So a few weeks ago when I went to Dorado Tacos, I promised to rove further afield for my snack attacks. However, an interminable writing project has me stuck to my Butler Library routine, and all snacking must be done within a 100-yard perimeter this week, at least.
Fortunately, due to Columbia University’s rising population of Asian students, there are plenty of authentic Chinese food carts lined up outside College Walk at 116th and Broadway. When he was in the city, my adventuresome son, Angus, would bring home skewers of lamb kidney or Styrofoam containers of“skin noodles.” I was not tempted. Then word got out about The Flying Pig’s authentic Northern Chinese stuffed crepes. Even the New York Times is waxing lyrical about them.
The neon chartreuse Flying Pig truck usually parks outside Columbia on Tuesdays, so I decided I’d try a jianbing. I quailed at the prices—$9.00 for the cheapest, basic “vegetarian” one and $13 for one with a pork belly filling. Sticking to my $10 and under promise, I ordered the basic and asked the earnest fellow at the truck window what is in it. “Vegetables.” Well, make that “vegetable,” as the crepe enfolds one slickery piece of romaine lettuce. But don’t let this dissuade you. I’d eat this jianbing if it contained a piece of paper. It was that good. Any vegetable matter comes to you in the crepe batter (made in part from mung bean flour), which has a greenish cast, a slightly musky taste and is a thing of beauty. Bits of cilantro, scallion and also sesame seeds swirl within folds of yellow and white eggy pancake to create a pattern you might be happy to wear on a scarf. In fact wrap this around my neck, and I’ll eat my way through it—which might be less messy than eating this floppy creation with your hands! And in there with the lettuce is something surprising and satisfying: ultra-thin shards of “bao cui,” a crispy deep-fried fritter. Think sheets of retro won ton noodles slathered with a savory, spicy bean paste with echoes of sweet Hoisin sauce.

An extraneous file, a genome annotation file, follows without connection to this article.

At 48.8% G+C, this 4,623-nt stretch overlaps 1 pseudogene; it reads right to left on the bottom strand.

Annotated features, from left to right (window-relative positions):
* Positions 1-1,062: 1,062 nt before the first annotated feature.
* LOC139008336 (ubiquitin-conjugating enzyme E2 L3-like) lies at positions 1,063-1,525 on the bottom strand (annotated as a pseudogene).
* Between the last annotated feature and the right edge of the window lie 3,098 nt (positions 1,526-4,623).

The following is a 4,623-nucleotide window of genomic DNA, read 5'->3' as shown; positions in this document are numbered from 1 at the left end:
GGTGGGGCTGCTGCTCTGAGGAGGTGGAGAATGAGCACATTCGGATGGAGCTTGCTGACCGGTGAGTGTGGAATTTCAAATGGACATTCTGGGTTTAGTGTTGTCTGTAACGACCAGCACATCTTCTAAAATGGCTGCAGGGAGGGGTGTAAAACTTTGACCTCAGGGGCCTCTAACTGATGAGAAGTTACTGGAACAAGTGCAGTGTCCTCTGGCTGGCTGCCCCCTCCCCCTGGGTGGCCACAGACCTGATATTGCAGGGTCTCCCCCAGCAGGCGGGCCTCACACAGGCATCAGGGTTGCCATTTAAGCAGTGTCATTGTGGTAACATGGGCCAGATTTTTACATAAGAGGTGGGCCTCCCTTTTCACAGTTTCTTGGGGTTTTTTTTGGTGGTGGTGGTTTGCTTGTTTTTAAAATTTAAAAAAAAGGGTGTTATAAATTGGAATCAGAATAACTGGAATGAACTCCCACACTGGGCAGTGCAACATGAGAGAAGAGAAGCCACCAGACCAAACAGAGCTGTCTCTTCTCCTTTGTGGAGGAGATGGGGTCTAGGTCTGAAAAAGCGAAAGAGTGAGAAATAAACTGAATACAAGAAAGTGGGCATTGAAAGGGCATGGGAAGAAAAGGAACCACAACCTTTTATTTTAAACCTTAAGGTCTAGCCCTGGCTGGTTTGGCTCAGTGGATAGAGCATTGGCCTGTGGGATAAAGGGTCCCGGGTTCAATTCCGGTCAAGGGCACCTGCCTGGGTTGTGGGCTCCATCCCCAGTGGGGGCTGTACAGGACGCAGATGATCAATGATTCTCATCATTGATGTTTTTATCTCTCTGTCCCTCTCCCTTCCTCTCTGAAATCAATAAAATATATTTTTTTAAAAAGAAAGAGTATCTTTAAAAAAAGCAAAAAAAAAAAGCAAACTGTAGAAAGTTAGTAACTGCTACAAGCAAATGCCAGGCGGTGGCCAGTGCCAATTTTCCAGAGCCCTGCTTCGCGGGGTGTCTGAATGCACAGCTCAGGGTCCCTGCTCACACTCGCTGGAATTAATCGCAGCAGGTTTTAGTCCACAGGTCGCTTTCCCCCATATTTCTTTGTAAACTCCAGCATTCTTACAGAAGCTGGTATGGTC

Another thing: $9.00 isn’t so much when each half—wrapped in plain brown paper and fastened with a thin strip of masking tape—is as big as your hand. This is definitely a shareable snack for two. As I walked home with it, I texted my daughter who was home on spring break, “I’m walking home with a Beijing crepe. You can have half.” No grey bubbles formed on my iPhone screen. Over a half hour passed until I got her text, “Yassss!” “Sorry, I ate it,” I texted back. Frowny emoji followed. But bada bing, bada jianbing! The Flying Pig will come back here and will fly to locations across the city. Check out NYC locations on its instagram @theflyingpignyc